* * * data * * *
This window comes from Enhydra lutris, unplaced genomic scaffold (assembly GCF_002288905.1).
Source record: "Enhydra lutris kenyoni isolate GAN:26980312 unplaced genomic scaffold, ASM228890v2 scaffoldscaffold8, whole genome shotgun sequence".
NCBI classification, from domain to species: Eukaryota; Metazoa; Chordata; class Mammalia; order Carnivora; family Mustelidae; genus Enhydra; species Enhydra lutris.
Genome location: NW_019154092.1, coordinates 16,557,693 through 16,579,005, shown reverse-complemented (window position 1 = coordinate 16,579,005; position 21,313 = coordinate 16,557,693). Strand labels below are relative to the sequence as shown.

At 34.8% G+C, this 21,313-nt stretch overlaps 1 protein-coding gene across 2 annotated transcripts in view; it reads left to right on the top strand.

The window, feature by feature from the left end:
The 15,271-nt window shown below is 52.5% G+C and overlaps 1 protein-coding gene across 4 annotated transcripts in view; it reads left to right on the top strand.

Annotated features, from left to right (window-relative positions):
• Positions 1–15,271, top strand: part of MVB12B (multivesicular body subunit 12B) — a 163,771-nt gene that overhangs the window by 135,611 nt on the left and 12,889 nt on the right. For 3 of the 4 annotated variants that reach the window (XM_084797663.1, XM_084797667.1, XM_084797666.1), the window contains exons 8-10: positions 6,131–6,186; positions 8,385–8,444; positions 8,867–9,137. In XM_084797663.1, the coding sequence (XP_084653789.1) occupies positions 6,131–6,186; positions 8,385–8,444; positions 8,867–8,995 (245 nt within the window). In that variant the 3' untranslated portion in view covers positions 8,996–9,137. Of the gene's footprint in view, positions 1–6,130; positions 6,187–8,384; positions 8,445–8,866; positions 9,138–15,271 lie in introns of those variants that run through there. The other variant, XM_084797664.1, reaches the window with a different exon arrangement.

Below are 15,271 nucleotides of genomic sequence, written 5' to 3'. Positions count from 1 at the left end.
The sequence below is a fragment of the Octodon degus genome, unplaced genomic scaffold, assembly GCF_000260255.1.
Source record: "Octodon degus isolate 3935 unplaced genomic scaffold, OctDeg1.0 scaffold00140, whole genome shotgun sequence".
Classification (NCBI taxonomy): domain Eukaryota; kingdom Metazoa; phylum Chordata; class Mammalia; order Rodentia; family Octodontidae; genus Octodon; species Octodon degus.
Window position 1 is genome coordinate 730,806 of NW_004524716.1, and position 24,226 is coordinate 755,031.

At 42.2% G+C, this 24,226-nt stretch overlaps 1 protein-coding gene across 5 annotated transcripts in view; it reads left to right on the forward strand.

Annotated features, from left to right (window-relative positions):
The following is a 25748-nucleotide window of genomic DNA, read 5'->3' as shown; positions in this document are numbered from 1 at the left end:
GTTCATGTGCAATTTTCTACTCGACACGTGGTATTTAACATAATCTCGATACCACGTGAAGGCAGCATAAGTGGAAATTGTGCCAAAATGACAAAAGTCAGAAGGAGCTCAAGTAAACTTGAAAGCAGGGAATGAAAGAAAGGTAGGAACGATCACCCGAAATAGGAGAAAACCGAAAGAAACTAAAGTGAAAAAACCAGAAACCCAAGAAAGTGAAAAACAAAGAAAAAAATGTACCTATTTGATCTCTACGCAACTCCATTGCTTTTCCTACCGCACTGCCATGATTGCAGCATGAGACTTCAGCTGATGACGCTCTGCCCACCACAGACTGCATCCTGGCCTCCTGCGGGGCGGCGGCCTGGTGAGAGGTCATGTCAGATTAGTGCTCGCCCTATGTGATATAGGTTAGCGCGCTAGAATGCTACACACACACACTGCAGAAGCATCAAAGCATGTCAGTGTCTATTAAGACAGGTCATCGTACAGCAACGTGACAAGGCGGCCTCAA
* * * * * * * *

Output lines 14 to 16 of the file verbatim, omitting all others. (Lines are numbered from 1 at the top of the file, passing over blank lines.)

Window position 1 is genome coordinate 730,806 of NW_004524716.1, and position 24,226 is coordinate 755,031.

At 42.2% G+C, this 24,226-nt stretch overlaps 1 protein-coding gene across 5 annotated transcripts in view; it reads left to right on the forward strand.

Annotated features, from left to right (window-relative positions):